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Arch Intern Med (Chic). 1931;48(6):1110-1117. doi:10.1001/archinte.1931.00150070048003.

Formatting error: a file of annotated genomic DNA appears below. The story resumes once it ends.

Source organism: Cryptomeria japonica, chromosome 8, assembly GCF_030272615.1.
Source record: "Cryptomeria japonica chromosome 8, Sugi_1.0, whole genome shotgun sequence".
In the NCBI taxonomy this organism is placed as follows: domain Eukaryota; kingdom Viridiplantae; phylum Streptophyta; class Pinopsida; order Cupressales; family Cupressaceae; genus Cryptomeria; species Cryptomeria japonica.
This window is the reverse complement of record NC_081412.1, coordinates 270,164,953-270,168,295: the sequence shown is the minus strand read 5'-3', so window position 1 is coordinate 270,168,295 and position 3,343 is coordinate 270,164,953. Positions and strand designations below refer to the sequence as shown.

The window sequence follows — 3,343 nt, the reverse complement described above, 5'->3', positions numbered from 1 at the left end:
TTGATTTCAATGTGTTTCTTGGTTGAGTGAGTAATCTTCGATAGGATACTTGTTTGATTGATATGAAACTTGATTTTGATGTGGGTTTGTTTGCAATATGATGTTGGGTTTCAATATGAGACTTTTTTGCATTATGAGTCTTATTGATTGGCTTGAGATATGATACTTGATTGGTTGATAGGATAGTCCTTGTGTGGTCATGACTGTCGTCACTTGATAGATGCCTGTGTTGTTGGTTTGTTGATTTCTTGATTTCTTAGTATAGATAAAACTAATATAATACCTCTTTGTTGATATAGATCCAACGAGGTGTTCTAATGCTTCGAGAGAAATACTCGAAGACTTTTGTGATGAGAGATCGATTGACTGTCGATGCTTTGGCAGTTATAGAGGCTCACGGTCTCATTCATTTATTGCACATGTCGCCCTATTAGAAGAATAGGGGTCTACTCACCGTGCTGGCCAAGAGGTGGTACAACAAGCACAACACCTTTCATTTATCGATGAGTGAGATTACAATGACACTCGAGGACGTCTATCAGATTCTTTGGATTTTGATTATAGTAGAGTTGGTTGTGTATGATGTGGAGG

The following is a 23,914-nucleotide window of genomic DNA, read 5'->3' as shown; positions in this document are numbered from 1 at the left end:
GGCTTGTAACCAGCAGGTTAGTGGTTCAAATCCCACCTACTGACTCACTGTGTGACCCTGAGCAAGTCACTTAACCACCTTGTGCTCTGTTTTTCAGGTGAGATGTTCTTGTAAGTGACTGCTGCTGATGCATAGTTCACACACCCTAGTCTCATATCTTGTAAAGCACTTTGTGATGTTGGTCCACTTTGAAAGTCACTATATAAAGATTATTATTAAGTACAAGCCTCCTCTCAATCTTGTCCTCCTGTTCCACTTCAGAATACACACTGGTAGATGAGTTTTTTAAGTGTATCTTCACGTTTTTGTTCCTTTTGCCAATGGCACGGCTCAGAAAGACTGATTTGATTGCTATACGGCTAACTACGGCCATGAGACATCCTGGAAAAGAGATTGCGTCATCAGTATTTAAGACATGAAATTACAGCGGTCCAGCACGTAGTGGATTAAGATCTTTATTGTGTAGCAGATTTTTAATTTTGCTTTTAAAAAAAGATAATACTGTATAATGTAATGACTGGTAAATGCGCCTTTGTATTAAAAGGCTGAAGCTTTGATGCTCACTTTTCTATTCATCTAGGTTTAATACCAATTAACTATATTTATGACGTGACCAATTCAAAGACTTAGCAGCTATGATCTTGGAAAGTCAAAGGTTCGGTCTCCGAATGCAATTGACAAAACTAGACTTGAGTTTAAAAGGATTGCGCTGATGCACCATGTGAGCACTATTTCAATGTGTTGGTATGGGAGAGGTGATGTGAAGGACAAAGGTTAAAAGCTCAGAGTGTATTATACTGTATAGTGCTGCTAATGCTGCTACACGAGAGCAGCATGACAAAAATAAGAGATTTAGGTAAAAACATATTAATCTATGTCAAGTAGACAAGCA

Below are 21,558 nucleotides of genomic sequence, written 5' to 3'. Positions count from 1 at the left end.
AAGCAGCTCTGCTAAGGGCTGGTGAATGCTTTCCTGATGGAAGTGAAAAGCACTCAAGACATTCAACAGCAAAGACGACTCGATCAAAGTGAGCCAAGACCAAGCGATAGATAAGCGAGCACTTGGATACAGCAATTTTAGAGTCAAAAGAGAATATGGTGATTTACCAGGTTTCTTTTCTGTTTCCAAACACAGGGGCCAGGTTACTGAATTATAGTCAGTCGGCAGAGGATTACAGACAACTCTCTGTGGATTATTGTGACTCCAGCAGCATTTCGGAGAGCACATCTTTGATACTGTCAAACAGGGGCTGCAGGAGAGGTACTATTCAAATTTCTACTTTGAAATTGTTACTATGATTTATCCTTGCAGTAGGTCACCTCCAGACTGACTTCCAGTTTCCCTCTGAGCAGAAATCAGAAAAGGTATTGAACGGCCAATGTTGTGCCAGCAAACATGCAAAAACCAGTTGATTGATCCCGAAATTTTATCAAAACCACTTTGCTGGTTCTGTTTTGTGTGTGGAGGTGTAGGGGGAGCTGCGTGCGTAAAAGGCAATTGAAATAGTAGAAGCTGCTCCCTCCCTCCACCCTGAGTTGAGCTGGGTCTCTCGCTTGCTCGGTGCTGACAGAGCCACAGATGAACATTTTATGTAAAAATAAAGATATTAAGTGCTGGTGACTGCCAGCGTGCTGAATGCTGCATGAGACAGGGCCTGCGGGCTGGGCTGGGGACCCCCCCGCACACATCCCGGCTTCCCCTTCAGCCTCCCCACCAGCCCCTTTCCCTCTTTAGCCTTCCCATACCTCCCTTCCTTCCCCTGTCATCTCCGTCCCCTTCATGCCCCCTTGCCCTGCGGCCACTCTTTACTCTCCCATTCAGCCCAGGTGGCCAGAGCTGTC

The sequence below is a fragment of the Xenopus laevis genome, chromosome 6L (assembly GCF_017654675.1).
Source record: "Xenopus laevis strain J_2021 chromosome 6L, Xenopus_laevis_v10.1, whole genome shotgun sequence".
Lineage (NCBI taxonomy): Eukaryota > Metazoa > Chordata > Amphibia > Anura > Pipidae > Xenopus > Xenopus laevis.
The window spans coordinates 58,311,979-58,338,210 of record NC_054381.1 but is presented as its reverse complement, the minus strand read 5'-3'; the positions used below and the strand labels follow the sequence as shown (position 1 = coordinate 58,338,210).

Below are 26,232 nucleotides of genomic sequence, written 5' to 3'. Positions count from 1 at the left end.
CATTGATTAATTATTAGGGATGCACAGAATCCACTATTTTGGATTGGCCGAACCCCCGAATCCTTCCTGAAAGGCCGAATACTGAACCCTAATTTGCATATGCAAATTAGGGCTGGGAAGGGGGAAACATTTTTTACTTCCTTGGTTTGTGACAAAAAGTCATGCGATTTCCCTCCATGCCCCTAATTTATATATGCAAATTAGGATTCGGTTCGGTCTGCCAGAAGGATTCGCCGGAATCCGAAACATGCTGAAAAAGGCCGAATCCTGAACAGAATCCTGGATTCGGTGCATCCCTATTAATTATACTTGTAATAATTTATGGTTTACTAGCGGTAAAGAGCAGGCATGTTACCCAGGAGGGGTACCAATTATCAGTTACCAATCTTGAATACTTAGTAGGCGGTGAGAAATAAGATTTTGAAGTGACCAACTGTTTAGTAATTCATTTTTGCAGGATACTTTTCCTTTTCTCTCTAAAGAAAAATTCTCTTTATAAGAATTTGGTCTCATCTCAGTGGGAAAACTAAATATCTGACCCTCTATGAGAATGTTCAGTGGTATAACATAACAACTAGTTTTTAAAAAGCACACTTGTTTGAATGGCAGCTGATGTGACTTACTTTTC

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Imitating Libman, who prefers the term subacute streptococcal endocarditis to that of subacute bacterial endocarditis when speaking of the more chronic viridans type of infection, I have ventured to make use of the title presented, in connection with a case of infective endocarditis of long duration. This I do the more readily, first, because the classic picture of subacute bacterial endocarditis was so faithfully reproduced over a course of many months; secondly, because the meningococci were the only organisms isolated in culture from the blood and spinal exudate, and, finally, because I had the further good fortune in the consideration of this case to be able to submit the history and specimens to Dr. Libman who, being more familiar with the occasional case of subacute bacterial endocarditis due to organisms other than Streptococcus viridans, was able to give me much necessary and useful information about these less common forms of


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